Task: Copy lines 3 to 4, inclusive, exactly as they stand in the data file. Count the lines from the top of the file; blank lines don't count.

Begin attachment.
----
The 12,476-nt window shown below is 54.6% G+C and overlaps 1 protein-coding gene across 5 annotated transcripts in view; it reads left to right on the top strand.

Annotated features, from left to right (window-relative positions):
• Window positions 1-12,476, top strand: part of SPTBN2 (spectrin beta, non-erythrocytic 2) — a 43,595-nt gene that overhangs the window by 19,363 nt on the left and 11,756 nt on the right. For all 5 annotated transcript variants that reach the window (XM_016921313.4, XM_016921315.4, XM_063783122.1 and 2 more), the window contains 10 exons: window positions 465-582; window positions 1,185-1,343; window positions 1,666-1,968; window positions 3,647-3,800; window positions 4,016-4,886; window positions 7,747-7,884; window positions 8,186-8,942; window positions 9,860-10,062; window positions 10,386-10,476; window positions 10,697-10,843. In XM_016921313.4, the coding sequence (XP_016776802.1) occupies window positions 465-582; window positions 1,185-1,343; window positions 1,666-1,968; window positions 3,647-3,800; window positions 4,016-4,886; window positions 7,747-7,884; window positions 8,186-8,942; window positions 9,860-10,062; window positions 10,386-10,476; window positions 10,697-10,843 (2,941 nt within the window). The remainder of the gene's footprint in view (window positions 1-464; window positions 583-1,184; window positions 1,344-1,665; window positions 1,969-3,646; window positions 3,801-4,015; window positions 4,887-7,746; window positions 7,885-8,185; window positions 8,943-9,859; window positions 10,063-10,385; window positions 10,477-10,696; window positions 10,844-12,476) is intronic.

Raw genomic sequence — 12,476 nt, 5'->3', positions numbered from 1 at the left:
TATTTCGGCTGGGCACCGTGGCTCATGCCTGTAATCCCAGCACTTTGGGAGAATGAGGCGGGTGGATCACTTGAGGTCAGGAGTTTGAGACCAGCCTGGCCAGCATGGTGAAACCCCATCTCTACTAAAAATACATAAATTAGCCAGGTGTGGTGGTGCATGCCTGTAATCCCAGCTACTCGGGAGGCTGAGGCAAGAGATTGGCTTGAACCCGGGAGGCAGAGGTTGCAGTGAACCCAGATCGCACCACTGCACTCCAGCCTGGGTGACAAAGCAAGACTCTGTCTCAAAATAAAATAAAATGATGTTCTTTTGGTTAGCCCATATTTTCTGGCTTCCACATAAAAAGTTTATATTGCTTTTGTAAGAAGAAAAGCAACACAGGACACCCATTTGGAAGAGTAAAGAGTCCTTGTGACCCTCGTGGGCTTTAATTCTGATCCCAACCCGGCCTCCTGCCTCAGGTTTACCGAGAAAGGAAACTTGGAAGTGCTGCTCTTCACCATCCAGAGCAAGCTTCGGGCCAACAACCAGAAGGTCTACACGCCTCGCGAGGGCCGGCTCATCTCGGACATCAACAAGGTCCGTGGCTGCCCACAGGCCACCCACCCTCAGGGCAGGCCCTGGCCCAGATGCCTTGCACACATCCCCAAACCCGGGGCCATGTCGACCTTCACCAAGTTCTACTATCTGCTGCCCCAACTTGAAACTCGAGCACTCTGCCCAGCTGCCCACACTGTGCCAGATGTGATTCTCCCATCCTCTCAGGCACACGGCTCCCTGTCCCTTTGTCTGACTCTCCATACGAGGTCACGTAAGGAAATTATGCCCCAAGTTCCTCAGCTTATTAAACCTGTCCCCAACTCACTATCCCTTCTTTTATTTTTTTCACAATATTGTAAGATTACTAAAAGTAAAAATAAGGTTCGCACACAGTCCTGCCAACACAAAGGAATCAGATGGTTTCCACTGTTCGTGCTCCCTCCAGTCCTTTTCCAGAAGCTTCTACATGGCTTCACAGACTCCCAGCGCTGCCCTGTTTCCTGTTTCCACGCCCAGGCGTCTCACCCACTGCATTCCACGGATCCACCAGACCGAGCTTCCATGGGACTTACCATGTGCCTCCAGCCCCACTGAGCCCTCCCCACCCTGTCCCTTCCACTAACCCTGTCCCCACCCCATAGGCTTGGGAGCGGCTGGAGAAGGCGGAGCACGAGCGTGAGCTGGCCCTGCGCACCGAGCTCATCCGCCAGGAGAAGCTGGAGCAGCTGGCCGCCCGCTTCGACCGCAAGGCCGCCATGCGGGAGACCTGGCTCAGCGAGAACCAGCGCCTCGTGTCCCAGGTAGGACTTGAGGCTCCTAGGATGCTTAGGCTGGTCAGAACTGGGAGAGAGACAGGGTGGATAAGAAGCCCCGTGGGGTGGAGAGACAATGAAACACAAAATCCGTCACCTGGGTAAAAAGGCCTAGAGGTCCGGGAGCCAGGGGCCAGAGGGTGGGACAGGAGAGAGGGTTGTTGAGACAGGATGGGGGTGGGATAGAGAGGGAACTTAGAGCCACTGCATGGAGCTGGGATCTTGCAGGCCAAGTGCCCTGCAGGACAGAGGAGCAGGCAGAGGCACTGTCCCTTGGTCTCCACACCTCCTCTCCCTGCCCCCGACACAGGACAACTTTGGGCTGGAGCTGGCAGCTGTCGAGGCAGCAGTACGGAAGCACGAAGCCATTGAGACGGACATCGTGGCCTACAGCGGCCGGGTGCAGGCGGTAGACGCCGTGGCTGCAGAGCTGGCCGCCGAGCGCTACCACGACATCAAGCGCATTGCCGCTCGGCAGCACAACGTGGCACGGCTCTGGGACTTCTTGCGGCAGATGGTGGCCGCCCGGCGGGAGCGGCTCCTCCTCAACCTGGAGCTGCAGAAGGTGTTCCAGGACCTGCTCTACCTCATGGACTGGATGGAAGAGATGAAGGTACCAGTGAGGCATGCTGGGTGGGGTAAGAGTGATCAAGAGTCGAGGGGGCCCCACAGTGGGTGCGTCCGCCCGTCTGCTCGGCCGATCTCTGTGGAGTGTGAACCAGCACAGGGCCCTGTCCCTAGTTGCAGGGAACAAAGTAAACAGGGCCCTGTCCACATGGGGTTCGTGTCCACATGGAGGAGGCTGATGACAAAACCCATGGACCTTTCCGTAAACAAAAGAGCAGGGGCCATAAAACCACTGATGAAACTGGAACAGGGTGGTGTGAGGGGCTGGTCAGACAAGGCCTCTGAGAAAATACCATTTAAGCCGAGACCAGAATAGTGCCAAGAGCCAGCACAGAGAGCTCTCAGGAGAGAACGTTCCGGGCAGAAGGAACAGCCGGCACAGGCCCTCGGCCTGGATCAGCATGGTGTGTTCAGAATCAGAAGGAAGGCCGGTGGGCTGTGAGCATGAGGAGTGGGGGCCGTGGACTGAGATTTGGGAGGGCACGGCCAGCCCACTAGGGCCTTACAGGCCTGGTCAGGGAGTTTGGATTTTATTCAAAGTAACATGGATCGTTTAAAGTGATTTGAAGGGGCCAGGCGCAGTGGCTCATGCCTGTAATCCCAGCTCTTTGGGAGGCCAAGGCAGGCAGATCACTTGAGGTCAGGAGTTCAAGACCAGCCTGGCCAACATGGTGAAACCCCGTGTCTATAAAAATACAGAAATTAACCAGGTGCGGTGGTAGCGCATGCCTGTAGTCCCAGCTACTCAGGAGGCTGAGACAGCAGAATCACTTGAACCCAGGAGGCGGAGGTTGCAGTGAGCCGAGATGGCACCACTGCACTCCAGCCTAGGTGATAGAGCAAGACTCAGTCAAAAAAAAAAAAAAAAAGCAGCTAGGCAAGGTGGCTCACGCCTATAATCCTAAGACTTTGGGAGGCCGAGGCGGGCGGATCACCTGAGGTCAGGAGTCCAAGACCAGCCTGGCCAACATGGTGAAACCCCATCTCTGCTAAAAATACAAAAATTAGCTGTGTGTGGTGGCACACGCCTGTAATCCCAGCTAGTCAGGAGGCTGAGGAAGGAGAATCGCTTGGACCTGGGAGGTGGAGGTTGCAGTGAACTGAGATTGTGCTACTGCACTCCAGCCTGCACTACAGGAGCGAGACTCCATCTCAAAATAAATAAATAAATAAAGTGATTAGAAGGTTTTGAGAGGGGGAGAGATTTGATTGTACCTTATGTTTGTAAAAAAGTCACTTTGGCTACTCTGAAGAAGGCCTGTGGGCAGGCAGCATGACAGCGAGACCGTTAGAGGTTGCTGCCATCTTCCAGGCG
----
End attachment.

• Window positions 1-12,476, top strand: part of SPTBN2 (spectrin beta, non-erythrocytic 2) — a 43,595-nt gene that overhangs the window by 19,363 nt on the left and 11,756 nt on the right. For all 5 annotated transcript variants that reach the window (XM_016921313.4, XM_016921315.4, XM_063783122.1 and 2 more), the window contains 10 exons: window positions 465-582; window positions 1,185-1,343; window positions 1,666-1,968; window positions 3,647-3,800; window positions 4,016-4,886; window positions 7,747-7,884; window positions 8,186-8,942; window positions 9,860-10,062; window positions 10,386-10,476; window positions 10,697-10,843. In XM_016921313.4, the coding sequence (XP_016776802.1) occupies window positions 465-582; window positions 1,185-1,343; window positions 1,666-1,968; window positions 3,647-3,800; window positions 4,016-4,886; window positions 7,747-7,884; window positions 8,186-8,942; window positions 9,860-10,062; window positions 10,386-10,476; window positions 10,697-10,843 (2,941 nt within the window). The remainder of the gene's footprint in view (window positions 1-464; window positions 583-1,184; window positions 1,344-1,665; window positions 1,969-3,646; window positions 3,801-4,015; window positions 4,887-7,746; window positions 7,885-8,185; window positions 8,943-9,859; window positions 10,063-10,385; window positions 10,477-10,696; window positions 10,844-12,476) is intronic.

Raw genomic sequence — 12,476 nt, 5'->3', positions numbered from 1 at the left: